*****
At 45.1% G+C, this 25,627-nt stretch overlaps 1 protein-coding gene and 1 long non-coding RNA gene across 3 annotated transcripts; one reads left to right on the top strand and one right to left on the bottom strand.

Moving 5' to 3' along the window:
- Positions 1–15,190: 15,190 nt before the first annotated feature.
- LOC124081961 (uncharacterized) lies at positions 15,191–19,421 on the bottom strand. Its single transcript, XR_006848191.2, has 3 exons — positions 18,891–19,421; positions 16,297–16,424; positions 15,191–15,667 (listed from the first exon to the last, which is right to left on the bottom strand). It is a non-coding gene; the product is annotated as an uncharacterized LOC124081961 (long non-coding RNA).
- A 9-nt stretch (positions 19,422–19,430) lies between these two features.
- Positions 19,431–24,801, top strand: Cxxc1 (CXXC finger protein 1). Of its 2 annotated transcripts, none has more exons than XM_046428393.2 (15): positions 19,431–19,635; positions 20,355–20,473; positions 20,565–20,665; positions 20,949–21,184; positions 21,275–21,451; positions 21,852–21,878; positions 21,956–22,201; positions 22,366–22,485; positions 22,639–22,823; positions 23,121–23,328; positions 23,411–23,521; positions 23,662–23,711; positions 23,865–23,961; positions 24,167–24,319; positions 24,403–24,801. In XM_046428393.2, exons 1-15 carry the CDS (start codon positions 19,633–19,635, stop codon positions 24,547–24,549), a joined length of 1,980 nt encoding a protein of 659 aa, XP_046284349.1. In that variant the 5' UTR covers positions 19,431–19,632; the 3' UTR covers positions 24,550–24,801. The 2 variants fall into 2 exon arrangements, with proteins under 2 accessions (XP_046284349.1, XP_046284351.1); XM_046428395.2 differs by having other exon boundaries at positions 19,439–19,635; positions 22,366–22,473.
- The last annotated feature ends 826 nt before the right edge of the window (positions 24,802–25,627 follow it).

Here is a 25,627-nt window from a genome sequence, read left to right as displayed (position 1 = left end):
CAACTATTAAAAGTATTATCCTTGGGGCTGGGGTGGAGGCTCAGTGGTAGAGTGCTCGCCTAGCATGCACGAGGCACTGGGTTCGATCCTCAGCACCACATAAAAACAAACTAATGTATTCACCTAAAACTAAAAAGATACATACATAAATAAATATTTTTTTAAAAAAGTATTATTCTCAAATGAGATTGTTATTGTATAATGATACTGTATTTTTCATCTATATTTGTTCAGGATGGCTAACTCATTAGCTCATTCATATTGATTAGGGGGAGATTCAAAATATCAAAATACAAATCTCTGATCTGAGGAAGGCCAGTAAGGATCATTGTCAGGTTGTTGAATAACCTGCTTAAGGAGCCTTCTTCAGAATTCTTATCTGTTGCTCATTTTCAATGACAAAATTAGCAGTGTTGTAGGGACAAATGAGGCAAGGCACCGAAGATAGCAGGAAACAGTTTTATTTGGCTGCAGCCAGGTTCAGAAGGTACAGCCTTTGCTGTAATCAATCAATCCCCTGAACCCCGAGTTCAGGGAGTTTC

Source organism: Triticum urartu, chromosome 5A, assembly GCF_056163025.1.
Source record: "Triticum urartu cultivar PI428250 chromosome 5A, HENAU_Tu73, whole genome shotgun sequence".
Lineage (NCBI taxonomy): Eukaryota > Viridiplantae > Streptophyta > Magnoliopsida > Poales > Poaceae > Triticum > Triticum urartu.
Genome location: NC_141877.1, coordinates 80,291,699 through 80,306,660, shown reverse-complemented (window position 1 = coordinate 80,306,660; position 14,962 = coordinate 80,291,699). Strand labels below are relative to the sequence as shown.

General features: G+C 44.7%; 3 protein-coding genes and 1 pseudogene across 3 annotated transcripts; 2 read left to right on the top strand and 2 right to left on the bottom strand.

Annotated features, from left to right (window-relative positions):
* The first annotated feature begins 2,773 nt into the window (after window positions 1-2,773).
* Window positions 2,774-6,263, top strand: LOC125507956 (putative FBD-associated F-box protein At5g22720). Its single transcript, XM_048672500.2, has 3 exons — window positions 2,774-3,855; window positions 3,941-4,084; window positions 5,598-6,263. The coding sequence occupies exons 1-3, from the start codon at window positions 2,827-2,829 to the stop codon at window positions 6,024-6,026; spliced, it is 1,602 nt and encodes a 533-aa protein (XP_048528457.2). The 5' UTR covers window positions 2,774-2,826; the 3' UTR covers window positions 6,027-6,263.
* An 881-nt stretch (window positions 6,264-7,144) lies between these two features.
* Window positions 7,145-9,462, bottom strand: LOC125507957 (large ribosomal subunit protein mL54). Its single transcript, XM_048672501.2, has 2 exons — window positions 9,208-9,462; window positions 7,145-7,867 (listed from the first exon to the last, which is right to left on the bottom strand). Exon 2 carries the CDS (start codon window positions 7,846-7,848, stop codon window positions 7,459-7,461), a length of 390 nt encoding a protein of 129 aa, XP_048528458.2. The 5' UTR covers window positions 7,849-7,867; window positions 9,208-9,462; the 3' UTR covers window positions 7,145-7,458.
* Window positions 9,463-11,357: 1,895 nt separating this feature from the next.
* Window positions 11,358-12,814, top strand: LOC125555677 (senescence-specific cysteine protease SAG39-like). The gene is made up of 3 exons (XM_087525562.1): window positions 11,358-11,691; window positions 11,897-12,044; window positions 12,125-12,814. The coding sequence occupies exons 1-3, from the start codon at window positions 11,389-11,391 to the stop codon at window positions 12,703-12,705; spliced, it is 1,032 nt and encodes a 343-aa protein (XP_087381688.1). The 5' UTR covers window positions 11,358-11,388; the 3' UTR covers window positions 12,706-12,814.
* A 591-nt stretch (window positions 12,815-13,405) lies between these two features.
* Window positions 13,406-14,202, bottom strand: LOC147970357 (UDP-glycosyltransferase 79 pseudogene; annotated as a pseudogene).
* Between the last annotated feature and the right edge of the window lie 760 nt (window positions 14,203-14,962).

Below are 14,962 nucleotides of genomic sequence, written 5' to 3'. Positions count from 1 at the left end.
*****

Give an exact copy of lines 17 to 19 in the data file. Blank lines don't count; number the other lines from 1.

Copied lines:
* Window positions 2,774-6,263, top strand: LOC125507956 (putative FBD-associated F-box protein At5g22720). Its single transcript, XM_048672500.2, has 3 exons — window positions 2,774-3,855; window positions 3,941-4,084; window positions 5,598-6,263. The coding sequence occupies exons 1-3, from the start codon at window positions 2,827-2,829 to the stop codon at window positions 6,024-6,026; spliced, it is 1,602 nt and encodes a 533-aa protein (XP_048528457.2). The 5' UTR covers window positions 2,774-2,826; the 3' UTR covers window positions 6,027-6,263.
* An 881-nt stretch (window positions 6,264-7,144) lies between these two features.
* Window positions 7,145-9,462, bottom strand: LOC125507957 (large ribosomal subunit protein mL54). Its single transcript, XM_048672501.2, has 2 exons — window positions 9,208-9,462; window positions 7,145-7,867 (listed from the first exon to the last, which is right to left on the bottom strand). Exon 2 carries the CDS (start codon window positions 7,846-7,848, stop codon window positions 7,459-7,461), a length of 390 nt encoding a protein of 129 aa, XP_048528458.2. The 5' UTR covers window positions 7,849-7,867; window positions 9,208-9,462; the 3' UTR covers window positions 7,145-7,458.